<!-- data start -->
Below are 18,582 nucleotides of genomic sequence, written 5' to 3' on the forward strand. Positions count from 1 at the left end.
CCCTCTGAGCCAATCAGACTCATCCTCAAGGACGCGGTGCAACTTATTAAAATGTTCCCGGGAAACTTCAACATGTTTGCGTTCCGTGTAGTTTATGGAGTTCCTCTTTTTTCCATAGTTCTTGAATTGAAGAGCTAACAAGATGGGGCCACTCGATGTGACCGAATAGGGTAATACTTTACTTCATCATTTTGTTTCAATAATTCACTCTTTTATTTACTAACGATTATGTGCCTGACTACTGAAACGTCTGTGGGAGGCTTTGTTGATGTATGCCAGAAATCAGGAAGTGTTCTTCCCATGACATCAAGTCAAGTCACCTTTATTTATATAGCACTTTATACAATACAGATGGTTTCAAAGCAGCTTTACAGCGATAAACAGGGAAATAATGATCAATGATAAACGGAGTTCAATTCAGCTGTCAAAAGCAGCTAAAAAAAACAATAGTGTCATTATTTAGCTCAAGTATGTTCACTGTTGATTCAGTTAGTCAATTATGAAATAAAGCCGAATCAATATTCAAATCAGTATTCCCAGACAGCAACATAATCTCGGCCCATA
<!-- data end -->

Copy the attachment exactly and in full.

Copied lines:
Below are 18,582 nucleotides of genomic sequence, written 5' to 3' on the forward strand. Positions count from 1 at the left end.
CCCTCTGAGCCAATCAGACTCATCCTCAAGGACGCGGTGCAACTTATTAAAATGTTCCCGGGAAACTTCAACATGTTTGCGTTCCGTGTAGTTTATGGAGTTCCTCTTTTTTCCATAGTTCTTGAATTGAAGAGCTAACAAGATGGGGCCACTCGATGTGACCGAATAGGGTAATACTTTACTTCATCATTTTGTTTCAATAATTCACTCTTTTATTTACTAACGATTATGTGCCTGACTACTGAAACGTCTGTGGGAGGCTTTGTTGATGTATGCCAGAAATCAGGAAGTGTTCTTCCCATGACATCAAGTCAAGTCACCTTTATTTATATAGCACTTTATACAATACAGATGGTTTCAAAGCAGCTTTACAGCGATAAACAGGGAAATAATGATCAATGATAAACGGAGTTCAATTCAGCTGTCAAAAGCAGCTAAAAAAAACAATAGTGTCATTATTTAGCTCAAGTATGTTCACTGTTGATTCAGTTAGTCAATTATGAAATAAAGCCGAATCAATATTCAAATCAGTATTCCCAGACAGCAACATAATCTCGGCCCATA